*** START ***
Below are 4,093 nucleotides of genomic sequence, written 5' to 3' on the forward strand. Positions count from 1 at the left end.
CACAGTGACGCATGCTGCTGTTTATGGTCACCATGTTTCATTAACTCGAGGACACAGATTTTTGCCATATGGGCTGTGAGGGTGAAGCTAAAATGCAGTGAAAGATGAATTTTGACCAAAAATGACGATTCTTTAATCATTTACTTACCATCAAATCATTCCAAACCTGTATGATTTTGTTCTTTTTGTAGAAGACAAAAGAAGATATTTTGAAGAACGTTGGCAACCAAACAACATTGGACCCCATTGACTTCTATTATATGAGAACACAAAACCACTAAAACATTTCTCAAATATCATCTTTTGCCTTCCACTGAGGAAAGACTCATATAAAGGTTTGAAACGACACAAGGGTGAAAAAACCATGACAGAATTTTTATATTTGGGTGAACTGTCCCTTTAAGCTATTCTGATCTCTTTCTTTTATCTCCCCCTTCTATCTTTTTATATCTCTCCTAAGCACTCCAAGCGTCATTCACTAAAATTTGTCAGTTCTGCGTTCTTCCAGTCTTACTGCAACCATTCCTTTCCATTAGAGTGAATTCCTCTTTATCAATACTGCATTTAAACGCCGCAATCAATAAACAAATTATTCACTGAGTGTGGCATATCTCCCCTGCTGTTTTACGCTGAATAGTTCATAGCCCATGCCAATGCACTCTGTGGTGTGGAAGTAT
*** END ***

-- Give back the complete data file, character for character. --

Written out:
Below are 4,093 nucleotides of genomic sequence, written 5' to 3' on the forward strand. Positions count from 1 at the left end.
CACAGTGACGCATGCTGCTGTTTATGGTCACCATGTTTCATTAACTCGAGGACACAGATTTTTGCCATATGGGCTGTGAGGGTGAAGCTAAAATGCAGTGAAAGATGAATTTTGACCAAAAATGACGATTCTTTAATCATTTACTTACCATCAAATCATTCCAAACCTGTATGATTTTGTTCTTTTTGTAGAAGACAAAAGAAGATATTTTGAAGAACGTTGGCAACCAAACAACATTGGACCCCATTGACTTCTATTATATGAGAACACAAAACCACTAAAACATTTCTCAAATATCATCTTTTGCCTTCCACTGAGGAAAGACTCATATAAAGGTTTGAAACGACACAAGGGTGAAAAAACCATGACAGAATTTTTATATTTGGGTGAACTGTCCCTTTAAGCTATTCTGATCTCTTTCTTTTATCTCCCCCTTCTATCTTTTTATATCTCTCCTAAGCACTCCAAGCGTCATTCACTAAAATTTGTCAGTTCTGCGTTCTTCCAGTCTTACTGCAACCATTCCTTTCCATTAGAGTGAATTCCTCTTTATCAATACTGCATTTAAACGCCGCAATCAATAAACAAATTATTCACTGAGTGTGGCATATCTCCCCTGCTGTTTTACGCTGAATAGTTCATAGCCCATGCCAATGCACTCTGTGGTGTGGAAGTAT